SOURCE: GeoVax, Inc.

GeoVax, Inc.

April 18, 2016 09:00 ET

GeoVax Provides Update on Zika Vaccine Program

Multiple Collaborations; Animal Testing Imminent; Federal Funding Being Sought

ATLANTA, GA--(Marketwired - Apr 18, 2016) -  GeoVax Labs, Inc. (OTCQB: GOVX), a biotechnology company developing human vaccines, provided an update today on its program to develop a safe and effective vaccine to prevent Zika virus infection in humans. No approved vaccine currently exists for this rapidly spreading mosquito-borne disease.

A turning point in the Zika outbreak came after a publication by the Centers for Disease Control and Prevention (CDC) in the New England Journal of Medicine on April 13, 2016, which confirmed that the Zika virus causes severe birth defects, including microcephaly -- a condition where children are born with unusually small heads. As the understanding about Zika virus expands, health agencies around the country have become increasingly alarmed. GeoVax has responded to this sense of urgency by forming a number of collaborations to speed the development process of a safe and effective vaccine.

Under the leadership of Dr. Farshad Guirakhoo, GeoVax's scientific team has engaged with scientists at three renowned institutions: the CDC for animal testing and access to Zika convalescent sera to help in vaccine development; the University of Georgia (UGA) for alternative animal testing models and vaccine development; and the University of Texas Medical Branch (UTMB) for additional reagents necessary for testing GeoVax's vaccine candidates.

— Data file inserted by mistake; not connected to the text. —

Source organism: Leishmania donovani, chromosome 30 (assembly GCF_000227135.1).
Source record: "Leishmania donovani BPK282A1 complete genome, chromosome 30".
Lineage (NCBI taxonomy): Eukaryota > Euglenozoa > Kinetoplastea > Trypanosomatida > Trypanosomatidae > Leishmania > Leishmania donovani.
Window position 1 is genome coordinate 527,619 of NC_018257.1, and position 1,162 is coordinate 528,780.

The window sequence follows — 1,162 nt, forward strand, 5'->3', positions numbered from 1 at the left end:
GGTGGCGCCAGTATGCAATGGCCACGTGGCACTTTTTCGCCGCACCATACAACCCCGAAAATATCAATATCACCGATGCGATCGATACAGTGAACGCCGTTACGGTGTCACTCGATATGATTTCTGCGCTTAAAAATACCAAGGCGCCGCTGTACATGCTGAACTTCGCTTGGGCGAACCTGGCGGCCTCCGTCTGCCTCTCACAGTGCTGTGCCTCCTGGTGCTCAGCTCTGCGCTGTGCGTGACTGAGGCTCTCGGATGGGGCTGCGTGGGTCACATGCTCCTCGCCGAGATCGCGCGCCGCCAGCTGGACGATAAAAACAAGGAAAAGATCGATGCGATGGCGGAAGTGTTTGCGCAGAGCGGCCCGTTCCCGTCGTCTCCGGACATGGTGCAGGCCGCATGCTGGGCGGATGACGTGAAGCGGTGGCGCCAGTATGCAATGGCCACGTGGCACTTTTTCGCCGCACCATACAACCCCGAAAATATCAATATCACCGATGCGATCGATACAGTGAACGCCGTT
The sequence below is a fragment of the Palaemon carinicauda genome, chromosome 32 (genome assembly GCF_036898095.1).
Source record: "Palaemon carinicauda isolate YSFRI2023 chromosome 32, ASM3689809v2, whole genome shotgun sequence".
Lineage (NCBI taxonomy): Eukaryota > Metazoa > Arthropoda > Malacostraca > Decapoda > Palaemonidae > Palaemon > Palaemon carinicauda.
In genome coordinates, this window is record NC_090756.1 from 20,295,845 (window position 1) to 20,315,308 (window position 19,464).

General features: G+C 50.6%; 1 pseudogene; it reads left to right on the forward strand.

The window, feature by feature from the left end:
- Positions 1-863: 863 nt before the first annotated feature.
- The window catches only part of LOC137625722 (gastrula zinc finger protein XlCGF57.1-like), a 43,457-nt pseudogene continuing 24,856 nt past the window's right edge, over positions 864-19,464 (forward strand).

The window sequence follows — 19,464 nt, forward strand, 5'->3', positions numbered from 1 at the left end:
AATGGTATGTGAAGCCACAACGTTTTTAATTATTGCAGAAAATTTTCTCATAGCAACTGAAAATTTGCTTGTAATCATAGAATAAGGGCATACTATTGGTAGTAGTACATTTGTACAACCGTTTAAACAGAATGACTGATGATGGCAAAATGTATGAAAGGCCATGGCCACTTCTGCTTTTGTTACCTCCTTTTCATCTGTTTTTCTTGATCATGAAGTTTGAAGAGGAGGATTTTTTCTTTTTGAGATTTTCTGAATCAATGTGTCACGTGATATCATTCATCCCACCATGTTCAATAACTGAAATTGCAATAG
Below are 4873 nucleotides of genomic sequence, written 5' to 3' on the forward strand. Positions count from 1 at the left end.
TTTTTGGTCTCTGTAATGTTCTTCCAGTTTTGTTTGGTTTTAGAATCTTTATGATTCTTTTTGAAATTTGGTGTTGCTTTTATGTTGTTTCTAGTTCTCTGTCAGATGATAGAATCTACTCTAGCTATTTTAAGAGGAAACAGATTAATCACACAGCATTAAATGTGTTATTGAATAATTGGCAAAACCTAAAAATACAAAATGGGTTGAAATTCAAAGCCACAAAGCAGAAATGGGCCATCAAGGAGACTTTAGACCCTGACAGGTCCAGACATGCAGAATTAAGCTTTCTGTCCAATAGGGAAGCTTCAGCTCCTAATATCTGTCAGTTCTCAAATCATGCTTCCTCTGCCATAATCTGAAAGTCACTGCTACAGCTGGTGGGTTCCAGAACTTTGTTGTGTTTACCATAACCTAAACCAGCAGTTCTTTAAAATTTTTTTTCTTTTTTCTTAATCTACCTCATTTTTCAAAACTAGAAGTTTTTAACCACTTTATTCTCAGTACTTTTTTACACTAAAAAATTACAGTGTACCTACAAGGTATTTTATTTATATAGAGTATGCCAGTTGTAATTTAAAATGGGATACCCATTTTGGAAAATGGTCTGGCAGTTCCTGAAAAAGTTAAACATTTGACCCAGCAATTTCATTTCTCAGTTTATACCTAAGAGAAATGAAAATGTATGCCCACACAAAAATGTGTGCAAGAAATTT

The GeoVax vaccine (designated GOVX-ZM01) utilizes the company's proven Modified Vaccinia Virus Ankara - Virus-Like Particle (MVA-VLP) platform that supports in vivo production of non-infectious VLP from the cells of the very person receiving the vaccine. The production of VLPs in the person being vaccinated mimics a natural infection, stimulating both antibody and T cells arms of the immune system to recognize, prevent, and control the target infection. GeoVax's HIV and Ebola vaccine programs provide ample data to prove the efficacy of this technique. The GeoVax MVA-VLP vaccine vector has been proven safe in multiple human clinical trials, and the company believes it is uniquely suited to produce an effective and durable immune response against the Zika virus.

Dr. Robert McNally, PhD, GeoVax's President and CEO, commented, "Supported by the world-class scientific team we have assembled, our vaccine construction is progressing rapidly and we expect to initiate animal studies next month. Earlier this month, we submitted an application for a Small Business Innovative Research (SBIR) grant to help fund our vaccine program. President Obama has renewed his request for congressional allocation of $1.9 billion specifically to combat the Zika virus; we intend to take full advantage of federal funding set aside for vaccine development as it becomes available."

About Zika Virus
On February 1, 2016, the World Health Organization (WHO) designated the Zika virus and its suspected complications in newborns an international public health emergency. A total of 62 countries and territories worldwide (33 in the Americas) have reported local transmission of the virus, with 6 countries (Argentina, Chile, France, Italy, New Zealand, and the USA) now reporting locally acquired infections through sexual transmission. The WHO projects that the disease could reach most of the Western Hemisphere, infecting up to 4 million people, by year's end. The CDC has issued a travel advisory for people traveling to regions within the Zika virus outbreak, which include popular vacation destinations. Brazil, the site of the 2016 Summer Olympic Games, is included in this advisory.